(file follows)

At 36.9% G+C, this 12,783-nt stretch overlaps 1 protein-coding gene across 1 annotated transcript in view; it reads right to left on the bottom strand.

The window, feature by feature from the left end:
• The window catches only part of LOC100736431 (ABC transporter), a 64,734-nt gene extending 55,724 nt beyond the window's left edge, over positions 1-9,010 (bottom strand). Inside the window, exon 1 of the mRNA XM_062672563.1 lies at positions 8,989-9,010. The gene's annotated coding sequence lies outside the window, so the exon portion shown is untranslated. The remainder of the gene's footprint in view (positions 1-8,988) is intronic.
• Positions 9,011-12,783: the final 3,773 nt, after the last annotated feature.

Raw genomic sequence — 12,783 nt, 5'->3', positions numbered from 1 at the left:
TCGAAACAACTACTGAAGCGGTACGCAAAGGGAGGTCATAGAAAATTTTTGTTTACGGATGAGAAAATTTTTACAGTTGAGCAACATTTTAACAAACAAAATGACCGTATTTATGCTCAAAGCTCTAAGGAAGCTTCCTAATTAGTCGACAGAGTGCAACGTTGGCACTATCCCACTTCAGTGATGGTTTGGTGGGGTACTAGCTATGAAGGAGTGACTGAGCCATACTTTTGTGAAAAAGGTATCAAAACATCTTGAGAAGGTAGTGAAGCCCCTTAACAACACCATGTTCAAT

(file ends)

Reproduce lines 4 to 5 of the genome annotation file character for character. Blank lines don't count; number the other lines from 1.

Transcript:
• Positions 9,011-12,783: the final 3,773 nt, after the last annotated feature.

Raw genomic sequence — 12,783 nt, 5'->3', positions numbered from 1 at the left: